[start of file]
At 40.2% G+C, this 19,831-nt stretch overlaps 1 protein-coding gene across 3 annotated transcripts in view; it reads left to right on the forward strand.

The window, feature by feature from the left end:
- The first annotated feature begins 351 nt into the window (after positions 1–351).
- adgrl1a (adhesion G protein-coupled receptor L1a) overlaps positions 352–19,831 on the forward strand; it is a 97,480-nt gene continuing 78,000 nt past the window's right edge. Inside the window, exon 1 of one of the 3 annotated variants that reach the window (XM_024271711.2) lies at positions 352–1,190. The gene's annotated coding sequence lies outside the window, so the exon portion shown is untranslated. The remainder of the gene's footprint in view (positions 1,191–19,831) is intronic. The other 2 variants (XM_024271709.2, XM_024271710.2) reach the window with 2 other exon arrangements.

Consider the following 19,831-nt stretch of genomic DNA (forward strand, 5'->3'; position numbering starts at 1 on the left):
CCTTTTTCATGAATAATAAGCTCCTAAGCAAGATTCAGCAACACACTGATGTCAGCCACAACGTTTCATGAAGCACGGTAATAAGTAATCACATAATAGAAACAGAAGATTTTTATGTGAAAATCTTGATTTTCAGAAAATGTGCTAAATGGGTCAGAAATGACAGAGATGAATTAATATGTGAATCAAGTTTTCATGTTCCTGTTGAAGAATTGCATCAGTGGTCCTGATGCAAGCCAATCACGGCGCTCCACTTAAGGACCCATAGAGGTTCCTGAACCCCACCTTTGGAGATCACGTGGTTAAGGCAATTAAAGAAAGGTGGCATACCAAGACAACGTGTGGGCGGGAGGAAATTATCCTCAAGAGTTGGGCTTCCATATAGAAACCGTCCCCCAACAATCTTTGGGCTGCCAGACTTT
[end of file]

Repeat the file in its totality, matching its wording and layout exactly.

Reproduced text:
At 40.2% G+C, this 19,831-nt stretch overlaps 1 protein-coding gene across 3 annotated transcripts in view; it reads left to right on the forward strand.

The window, feature by feature from the left end:
- The first annotated feature begins 351 nt into the window (after positions 1–351).
- adgrl1a (adhesion G protein-coupled receptor L1a) overlaps positions 352–19,831 on the forward strand; it is a 97,480-nt gene continuing 78,000 nt past the window's right edge. Inside the window, exon 1 of one of the 3 annotated variants that reach the window (XM_024271711.2) lies at positions 352–1,190. The gene's annotated coding sequence lies outside the window, so the exon portion shown is untranslated. The remainder of the gene's footprint in view (positions 1,191–19,831) is intronic. The other 2 variants (XM_024271709.2, XM_024271710.2) reach the window with 2 other exon arrangements.

Consider the following 19,831-nt stretch of genomic DNA (forward strand, 5'->3'; position numbering starts at 1 on the left):
CCTTTTTCATGAATAATAAGCTCCTAAGCAAGATTCAGCAACACACTGATGTCAGCCACAACGTTTCATGAAGCACGGTAATAAGTAATCACATAATAGAAACAGAAGATTTTTATGTGAAAATCTTGATTTTCAGAAAATGTGCTAAATGGGTCAGAAATGACAGAGATGAATTAATATGTGAATCAAGTTTTCATGTTCCTGTTGAAGAATTGCATCAGTGGTCCTGATGCAAGCCAATCACGGCGCTCCACTTAAGGACCCATAGAGGTTCCTGAACCCCACCTTTGGAGATCACGTGGTTAAGGCAATTAAAGAAAGGTGGCATACCAAGACAACGTGTGGGCGGGAGGAAATTATCCTCAAGAGTTGGGCTTCCATATAGAAACCGTCCCCCAACAATCTTTGGGCTGCCAGACTTT